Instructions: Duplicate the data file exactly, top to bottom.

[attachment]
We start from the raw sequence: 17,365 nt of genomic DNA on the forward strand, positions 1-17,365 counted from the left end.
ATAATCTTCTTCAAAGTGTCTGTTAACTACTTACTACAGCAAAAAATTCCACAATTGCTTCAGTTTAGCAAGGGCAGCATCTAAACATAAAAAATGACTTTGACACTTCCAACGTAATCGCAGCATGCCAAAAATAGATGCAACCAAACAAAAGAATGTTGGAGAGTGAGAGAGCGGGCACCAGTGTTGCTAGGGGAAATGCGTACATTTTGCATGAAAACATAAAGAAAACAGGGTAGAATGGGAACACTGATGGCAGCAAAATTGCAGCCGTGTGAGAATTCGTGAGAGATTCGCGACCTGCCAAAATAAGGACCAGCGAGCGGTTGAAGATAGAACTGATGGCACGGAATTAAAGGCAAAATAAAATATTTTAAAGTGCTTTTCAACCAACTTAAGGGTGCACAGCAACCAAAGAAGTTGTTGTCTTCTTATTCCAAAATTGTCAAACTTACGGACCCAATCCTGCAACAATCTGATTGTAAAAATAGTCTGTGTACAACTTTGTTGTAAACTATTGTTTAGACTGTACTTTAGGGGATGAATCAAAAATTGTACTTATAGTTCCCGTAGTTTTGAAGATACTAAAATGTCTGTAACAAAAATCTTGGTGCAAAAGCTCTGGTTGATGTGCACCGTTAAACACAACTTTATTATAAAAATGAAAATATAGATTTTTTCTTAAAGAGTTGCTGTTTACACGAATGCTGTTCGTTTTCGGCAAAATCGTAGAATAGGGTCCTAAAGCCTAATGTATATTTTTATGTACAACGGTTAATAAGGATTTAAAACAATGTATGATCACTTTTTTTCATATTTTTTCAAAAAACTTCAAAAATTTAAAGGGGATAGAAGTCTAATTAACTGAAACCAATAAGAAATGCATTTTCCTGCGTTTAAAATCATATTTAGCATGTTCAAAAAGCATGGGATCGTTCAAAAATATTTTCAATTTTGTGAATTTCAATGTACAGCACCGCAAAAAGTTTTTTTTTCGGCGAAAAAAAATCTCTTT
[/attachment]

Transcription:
We start from the raw sequence: 17,365 nt of genomic DNA on the forward strand, positions 1-17,365 counted from the left end.
ATAATCTTCTTCAAAGTGTCTGTTAACTACTTACTACAGCAAAAAATTCCACAATTGCTTCAGTTTAGCAAGGGCAGCATCTAAACATAAAAAATGACTTTGACACTTCCAACGTAATCGCAGCATGCCAAAAATAGATGCAACCAAACAAAAGAATGTTGGAGAGTGAGAGAGCGGGCACCAGTGTTGCTAGGGGAAATGCGTACATTTTGCATGAAAACATAAAGAAAACAGGGTAGAATGGGAACACTGATGGCAGCAAAATTGCAGCCGTGTGAGAATTCGTGAGAGATTCGCGACCTGCCAAAATAAGGACCAGCGAGCGGTTGAAGATAGAACTGATGGCACGGAATTAAAGGCAAAATAAAATATTTTAAAGTGCTTTTCAACCAACTTAAGGGTGCACAGCAACCAAAGAAGTTGTTGTCTTCTTATTCCAAAATTGTCAAACTTACGGACCCAATCCTGCAACAATCTGATTGTAAAAATAGTCTGTGTACAACTTTGTTGTAAACTATTGTTTAGACTGTACTTTAGGGGATGAATCAAAAATTGTACTTATAGTTCCCGTAGTTTTGAAGATACTAAAATGTCTGTAACAAAAATCTTGGTGCAAAAGCTCTGGTTGATGTGCACCGTTAAACACAACTTTATTATAAAAATGAAAATATAGATTTTTTCTTAAAGAGTTGCTGTTTACACGAATGCTGTTCGTTTTCGGCAAAATCGTAGAATAGGGTCCTAAAGCCTAATGTATATTTTTATGTACAACGGTTAATAAGGATTTAAAACAATGTATGATCACTTTTTTTCATATTTTTTCAAAAAACTTCAAAAATTTAAAGGGGATAGAAGTCTAATTAACTGAAACCAATAAGAAATGCATTTTCCTGCGTTTAAAATCATATTTAGCATGTTCAAAAAGCATGGGATCGTTCAAAAATATTTTCAATTTTGTGAATTTCAATGTACAGCACCGCAAAAAGTTTTTTTTTCGGCGAAAAAAAATCTCTTT